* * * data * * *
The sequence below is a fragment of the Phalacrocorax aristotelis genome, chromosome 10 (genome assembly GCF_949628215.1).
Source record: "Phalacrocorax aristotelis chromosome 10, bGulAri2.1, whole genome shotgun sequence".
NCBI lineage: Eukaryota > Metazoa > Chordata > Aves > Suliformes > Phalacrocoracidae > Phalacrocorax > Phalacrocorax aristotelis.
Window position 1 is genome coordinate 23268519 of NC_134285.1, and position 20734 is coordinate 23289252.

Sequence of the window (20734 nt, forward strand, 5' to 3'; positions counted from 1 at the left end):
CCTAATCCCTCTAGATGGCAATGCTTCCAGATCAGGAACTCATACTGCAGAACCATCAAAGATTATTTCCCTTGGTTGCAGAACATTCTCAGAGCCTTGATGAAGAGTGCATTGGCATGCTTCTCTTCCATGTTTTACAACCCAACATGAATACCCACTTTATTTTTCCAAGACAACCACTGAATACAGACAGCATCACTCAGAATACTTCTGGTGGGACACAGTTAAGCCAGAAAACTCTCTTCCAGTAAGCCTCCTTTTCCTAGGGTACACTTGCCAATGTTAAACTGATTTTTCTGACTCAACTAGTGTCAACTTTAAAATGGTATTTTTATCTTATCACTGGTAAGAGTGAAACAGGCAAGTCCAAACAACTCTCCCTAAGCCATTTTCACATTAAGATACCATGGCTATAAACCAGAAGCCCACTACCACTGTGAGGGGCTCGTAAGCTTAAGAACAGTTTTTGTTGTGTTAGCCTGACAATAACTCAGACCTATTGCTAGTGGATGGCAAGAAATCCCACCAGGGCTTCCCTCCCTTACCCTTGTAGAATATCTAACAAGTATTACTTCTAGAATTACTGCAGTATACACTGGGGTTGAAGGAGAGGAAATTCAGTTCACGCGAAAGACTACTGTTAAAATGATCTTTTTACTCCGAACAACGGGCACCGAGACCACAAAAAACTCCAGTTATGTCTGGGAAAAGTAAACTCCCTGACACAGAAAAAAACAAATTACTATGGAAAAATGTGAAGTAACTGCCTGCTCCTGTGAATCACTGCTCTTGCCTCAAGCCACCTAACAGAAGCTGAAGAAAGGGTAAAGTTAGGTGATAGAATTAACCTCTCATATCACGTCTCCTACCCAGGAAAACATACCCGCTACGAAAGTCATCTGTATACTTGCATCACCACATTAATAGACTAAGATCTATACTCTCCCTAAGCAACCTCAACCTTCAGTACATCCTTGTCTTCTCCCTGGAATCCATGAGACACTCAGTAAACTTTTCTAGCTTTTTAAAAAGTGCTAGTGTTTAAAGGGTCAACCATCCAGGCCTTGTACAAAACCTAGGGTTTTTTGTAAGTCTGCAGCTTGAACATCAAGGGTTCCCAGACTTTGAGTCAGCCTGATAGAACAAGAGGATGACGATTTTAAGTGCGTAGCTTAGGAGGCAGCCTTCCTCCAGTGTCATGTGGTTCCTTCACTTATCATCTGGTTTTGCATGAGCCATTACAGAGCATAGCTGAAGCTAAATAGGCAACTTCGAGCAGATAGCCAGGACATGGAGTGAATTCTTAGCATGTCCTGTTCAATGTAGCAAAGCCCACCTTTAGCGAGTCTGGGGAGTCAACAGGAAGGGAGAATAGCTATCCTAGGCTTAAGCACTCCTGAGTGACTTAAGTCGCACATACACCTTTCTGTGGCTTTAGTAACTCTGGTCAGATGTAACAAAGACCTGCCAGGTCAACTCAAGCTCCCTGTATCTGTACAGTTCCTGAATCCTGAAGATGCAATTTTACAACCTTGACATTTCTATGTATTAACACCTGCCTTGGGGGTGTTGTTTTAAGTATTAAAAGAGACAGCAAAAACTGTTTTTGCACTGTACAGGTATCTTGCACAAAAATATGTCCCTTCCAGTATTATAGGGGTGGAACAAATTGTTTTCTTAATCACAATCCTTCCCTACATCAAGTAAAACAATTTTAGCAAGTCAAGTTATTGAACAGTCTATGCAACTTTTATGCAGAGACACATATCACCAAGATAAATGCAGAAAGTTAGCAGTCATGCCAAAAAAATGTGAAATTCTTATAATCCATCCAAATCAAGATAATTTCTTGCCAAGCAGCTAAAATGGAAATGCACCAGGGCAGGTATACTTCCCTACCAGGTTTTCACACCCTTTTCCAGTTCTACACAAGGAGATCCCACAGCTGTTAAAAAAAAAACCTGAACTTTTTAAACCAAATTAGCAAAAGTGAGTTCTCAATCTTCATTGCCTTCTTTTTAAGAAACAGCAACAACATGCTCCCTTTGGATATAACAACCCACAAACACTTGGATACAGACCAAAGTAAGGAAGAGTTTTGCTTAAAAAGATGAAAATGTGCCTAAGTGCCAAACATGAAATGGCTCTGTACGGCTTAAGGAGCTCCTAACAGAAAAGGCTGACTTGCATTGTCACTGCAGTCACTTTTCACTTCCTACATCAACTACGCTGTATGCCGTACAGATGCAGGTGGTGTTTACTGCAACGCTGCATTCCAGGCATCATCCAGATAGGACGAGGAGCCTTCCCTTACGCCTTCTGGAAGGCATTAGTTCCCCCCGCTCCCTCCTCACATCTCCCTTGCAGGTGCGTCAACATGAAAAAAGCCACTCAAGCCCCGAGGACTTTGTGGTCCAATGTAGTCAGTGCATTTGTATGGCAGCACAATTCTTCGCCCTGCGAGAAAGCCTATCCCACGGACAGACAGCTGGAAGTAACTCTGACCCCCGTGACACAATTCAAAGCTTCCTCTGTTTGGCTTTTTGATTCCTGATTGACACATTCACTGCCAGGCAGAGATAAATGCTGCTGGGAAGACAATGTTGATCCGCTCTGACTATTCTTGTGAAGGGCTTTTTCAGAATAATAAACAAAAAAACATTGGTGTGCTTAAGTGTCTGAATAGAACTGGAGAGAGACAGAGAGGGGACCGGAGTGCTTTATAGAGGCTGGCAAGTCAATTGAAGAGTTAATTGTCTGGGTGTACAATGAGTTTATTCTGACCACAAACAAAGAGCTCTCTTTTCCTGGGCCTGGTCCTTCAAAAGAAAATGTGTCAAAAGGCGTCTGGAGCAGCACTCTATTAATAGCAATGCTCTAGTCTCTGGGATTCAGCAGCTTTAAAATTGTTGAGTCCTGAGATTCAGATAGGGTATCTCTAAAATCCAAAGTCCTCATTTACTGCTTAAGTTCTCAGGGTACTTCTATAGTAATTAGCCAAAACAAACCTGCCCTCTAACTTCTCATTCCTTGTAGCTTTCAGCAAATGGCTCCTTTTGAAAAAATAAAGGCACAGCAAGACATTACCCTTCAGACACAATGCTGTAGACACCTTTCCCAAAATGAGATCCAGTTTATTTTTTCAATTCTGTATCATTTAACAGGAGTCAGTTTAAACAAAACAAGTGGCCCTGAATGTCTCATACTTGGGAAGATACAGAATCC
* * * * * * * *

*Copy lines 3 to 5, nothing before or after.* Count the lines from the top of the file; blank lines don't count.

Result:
NCBI lineage: Eukaryota > Metazoa > Chordata > Aves > Suliformes > Phalacrocoracidae > Phalacrocorax > Phalacrocorax aristotelis.
Window position 1 is genome coordinate 23268519 of NC_134285.1, and position 20734 is coordinate 23289252.

Sequence of the window (20734 nt, forward strand, 5' to 3'; positions counted from 1 at the left end):